Glucose and insulin were measured at 0, 15, 30, 45, 60, 90, 120, 180, 240 and 270 min. FFA and adiponectin were measured at 0, 180 and 270 min. Ghrelin was measured at 0, 60, 90, 120, 270, 330, 360 and 390 min. Subjective appetite ratings were performed every 30 min throughout the experimental day and also at 15 and 315 min. H2 was measured every 30 min.
After sampling, serum and plasma (EDTA) tubes were left in ice bath for approximately 1 h before being centrifuged for 11 min (1800 * g, 4°C,). Serum and plasma were thereafter immediately separated and the samples were frozen at -20°C (serum) or -40°C (plasma) until analysis. Plasma for ghrelin analysis was sampled into tubes containing 500 KIU aprotinin (Bayer HealthCare AG, Leverkusen, Germany) per ml of whole blood.
Glucose was analyzed using a p-glucose analyzer (Glucose 201+, Hemocue, Ängelholm). The s-insulin analysis was performed on an integrated immunoassay analyzer (CODA Open Microplate System; Bio-rad Laboratories, Hercules, CA, USA) using an enzyme immunoassay kit (Mercodia AB, Uppsala, Sweden). S-FFA were analyzed using an enzymatic colometric method (NEFA C, ACS-ACOD method, WAKO CHEMICALS gmBH, Germany). S-adiponectin was analyzed using an enzyme immunoassay kit (Mercodia AB, Uppsala, Sweden), and p-ghrelin with a radioimmunoassay kit (Linco research Inc., St. Charles, MO, USA).
Calculations and statistical methods
One subject was excluded from the analysis of data from the WGRB breakfast due to having a cold at that particular test day. The data for WGRB is therefore analyzed with n = 9. Data are expressed as means ± SEM.
The total area under curve (AUC) was calculated for each subject and test meal, using the trapezoid model. The glycemic index (GI) is defined as the incremental positive area under the blood glucose curve after a test product, expressed as a percentage of the corresponding area after an equi-carbohydrate reference product taken by the same subject [31
]. The insulinemic index (II) is calculated from the corresponding insulin areas. Thus, GI and II were calculated using the net incremental AUC (0-120 min), with WWB as a reference. Incremental peaks for glucose and insulin were calculated as maximum postprandial increase from baseline.
The glycemic profile (GP) defined as the duration of the glucose curve divided with the incremental glucose peak was calculated [18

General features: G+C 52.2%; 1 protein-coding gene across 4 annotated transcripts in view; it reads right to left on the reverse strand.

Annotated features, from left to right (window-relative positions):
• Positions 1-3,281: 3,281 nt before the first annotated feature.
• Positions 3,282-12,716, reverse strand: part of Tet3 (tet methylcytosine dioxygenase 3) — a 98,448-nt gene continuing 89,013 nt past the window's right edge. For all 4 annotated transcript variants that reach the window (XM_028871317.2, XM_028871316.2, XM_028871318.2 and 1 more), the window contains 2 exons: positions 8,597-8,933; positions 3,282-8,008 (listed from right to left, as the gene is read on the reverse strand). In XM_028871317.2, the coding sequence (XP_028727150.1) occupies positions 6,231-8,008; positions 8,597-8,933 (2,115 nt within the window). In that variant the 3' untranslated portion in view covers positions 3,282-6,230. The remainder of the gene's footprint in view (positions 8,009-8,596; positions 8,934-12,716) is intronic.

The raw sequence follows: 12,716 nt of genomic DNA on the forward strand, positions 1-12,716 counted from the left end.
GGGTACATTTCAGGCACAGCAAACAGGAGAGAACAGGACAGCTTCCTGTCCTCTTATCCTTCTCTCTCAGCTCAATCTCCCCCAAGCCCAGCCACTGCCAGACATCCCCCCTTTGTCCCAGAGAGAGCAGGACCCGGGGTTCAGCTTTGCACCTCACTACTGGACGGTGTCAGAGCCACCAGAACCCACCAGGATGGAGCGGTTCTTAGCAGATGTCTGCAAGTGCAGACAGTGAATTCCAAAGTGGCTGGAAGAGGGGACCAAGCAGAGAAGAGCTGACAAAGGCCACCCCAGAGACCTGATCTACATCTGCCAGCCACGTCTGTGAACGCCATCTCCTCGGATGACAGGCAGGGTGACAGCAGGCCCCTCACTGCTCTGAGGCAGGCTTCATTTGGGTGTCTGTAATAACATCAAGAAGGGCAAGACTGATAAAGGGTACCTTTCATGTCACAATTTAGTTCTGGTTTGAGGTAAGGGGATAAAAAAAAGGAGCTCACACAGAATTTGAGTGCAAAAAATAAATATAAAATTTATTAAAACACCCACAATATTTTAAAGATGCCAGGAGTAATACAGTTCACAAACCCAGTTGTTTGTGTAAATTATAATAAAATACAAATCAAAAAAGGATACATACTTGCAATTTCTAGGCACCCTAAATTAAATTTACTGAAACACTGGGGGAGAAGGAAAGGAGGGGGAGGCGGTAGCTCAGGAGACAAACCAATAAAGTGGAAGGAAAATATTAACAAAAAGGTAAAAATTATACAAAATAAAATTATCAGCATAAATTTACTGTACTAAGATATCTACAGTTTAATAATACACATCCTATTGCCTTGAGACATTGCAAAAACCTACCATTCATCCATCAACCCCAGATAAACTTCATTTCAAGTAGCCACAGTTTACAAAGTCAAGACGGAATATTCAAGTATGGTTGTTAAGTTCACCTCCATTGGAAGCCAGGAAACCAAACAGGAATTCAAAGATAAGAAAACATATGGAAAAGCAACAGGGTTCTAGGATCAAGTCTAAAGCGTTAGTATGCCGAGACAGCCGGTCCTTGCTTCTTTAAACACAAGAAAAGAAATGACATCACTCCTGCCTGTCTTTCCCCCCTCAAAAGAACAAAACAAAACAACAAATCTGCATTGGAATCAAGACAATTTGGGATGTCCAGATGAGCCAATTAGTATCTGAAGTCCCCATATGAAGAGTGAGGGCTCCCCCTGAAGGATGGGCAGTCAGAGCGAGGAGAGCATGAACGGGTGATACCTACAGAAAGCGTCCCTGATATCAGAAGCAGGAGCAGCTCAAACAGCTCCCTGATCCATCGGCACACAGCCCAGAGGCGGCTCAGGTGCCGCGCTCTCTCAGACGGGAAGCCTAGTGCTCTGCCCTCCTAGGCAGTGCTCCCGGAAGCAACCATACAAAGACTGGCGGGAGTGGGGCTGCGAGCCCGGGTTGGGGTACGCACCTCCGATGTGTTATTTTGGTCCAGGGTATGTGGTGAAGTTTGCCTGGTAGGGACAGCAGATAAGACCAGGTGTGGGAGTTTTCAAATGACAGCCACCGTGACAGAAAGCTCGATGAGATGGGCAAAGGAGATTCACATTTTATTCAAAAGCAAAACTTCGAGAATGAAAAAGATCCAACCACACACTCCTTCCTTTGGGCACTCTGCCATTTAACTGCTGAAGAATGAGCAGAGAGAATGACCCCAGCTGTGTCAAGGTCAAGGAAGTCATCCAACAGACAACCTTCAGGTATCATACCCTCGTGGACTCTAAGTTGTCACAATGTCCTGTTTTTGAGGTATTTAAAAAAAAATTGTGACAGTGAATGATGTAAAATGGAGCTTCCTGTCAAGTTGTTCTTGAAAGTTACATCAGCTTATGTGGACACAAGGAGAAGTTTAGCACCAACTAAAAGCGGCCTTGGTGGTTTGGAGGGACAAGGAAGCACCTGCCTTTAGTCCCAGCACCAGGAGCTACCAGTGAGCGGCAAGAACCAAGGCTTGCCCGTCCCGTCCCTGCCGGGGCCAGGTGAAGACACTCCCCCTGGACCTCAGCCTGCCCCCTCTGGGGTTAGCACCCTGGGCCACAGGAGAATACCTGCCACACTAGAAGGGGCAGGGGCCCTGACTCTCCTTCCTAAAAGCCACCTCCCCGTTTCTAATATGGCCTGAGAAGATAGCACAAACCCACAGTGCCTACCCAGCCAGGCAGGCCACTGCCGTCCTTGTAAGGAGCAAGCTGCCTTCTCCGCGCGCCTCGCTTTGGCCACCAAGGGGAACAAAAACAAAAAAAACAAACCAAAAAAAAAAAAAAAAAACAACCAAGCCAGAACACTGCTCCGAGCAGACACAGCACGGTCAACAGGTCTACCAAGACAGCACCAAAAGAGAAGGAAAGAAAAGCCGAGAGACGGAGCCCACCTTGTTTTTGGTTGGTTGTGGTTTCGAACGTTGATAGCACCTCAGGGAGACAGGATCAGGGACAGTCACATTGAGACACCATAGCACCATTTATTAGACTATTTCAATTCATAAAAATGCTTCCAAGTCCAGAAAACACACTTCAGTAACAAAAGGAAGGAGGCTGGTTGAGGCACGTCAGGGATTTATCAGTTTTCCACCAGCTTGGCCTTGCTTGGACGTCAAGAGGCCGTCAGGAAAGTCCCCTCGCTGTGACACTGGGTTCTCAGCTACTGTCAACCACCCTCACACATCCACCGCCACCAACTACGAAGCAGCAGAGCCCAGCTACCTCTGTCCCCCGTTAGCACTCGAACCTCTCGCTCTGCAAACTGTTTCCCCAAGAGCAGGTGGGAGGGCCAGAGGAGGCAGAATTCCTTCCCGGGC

], with the modification that in cases where the glucose remained above fasting for the entire 270 min before lunch, the duration value was set to 270 min.
Hydrolysis index were calculated from the 180 min AUC for in vitro starch hydrolysis, in a similar way of calculating GI and II values, using WWB as a reference [30
Time x treatment interactions for glucose, insulin, ghrelin, satiety, breath hydrogen, FFA and adiponectin responses were analyzed using a mixed model (PROC MIXED in SAS release 8.01, SAS Institute Inc., Cary, NC) with repeated measures and an autoregressive covariance structure. Subjects were modeled as a random variable and corresponding baseline (fasting values) value were modeled as covariate. The data were analyzed using a mixed model analysis of covariance (ANCOVA) with subject as a random variable and corresponding baseline (fasting values) as a covariate. For voluntary energy intake at lunch and HI, a mixed model analysis of variance (ANOVA) was used with subject as a random variable. Differences between groups were identified using Tukey's multiple comparison tests. (MINITAB, release 16, Minitab Inc., State College, PA). In the cases of unevenly distributed residuals (tested with Anderson-Darling test), Box Cox transformation were performed on the data prior to the ANCOVA and ANOVA. Correlation analysis was conducted to evaluate the relation among dependent measures with the use of Spearman's partial correlation coefficients controlling for subjects and corresponding baseline values (two-tailed test), (SPSS software, version 19; SPSS Inc., Chicago, IL, USA). p < 0.05 was considered statistically significant.